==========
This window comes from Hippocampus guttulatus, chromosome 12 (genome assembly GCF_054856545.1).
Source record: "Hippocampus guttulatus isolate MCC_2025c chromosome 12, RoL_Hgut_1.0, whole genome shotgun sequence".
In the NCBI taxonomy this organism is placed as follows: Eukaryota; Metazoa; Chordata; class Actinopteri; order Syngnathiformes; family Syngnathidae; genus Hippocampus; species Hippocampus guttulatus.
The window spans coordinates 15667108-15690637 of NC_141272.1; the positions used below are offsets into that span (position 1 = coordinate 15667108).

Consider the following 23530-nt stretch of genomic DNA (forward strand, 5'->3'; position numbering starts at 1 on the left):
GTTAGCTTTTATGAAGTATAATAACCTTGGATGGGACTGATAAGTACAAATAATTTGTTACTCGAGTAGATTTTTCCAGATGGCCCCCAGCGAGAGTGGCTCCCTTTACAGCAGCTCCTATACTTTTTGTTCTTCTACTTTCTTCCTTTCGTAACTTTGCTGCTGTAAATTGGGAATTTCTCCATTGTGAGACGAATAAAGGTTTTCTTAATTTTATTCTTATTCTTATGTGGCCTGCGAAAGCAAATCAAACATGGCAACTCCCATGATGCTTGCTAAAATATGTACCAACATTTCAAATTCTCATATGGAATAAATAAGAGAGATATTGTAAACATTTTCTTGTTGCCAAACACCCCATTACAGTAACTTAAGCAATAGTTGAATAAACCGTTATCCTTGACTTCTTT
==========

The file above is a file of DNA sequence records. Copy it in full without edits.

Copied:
This window comes from Hippocampus guttulatus, chromosome 12 (genome assembly GCF_054856545.1).
Source record: "Hippocampus guttulatus isolate MCC_2025c chromosome 12, RoL_Hgut_1.0, whole genome shotgun sequence".
In the NCBI taxonomy this organism is placed as follows: Eukaryota; Metazoa; Chordata; class Actinopteri; order Syngnathiformes; family Syngnathidae; genus Hippocampus; species Hippocampus guttulatus.
The window spans coordinates 15667108-15690637 of NC_141272.1; the positions used below are offsets into that span (position 1 = coordinate 15667108).

Consider the following 23530-nt stretch of genomic DNA (forward strand, 5'->3'; position numbering starts at 1 on the left):
GTTAGCTTTTATGAAGTATAATAACCTTGGATGGGACTGATAAGTACAAATAATTTGTTACTCGAGTAGATTTTTCCAGATGGCCCCCAGCGAGAGTGGCTCCCTTTACAGCAGCTCCTATACTTTTTGTTCTTCTACTTTCTTCCTTTCGTAACTTTGCTGCTGTAAATTGGGAATTTCTCCATTGTGAGACGAATAAAGGTTTTCTTAATTTTATTCTTATTCTTATGTGGCCTGCGAAAGCAAATCAAACATGGCAACTCCCATGATGCTTGCTAAAATATGTACCAACATTTCAAATTCTCATATGGAATAAATAAGAGAGATATTGTAAACATTTTCTTGTTGCCAAACACCCCATTACAGTAACTTAAGCAATAGTTGAATAAACCGTTATCCTTGACTTCTTT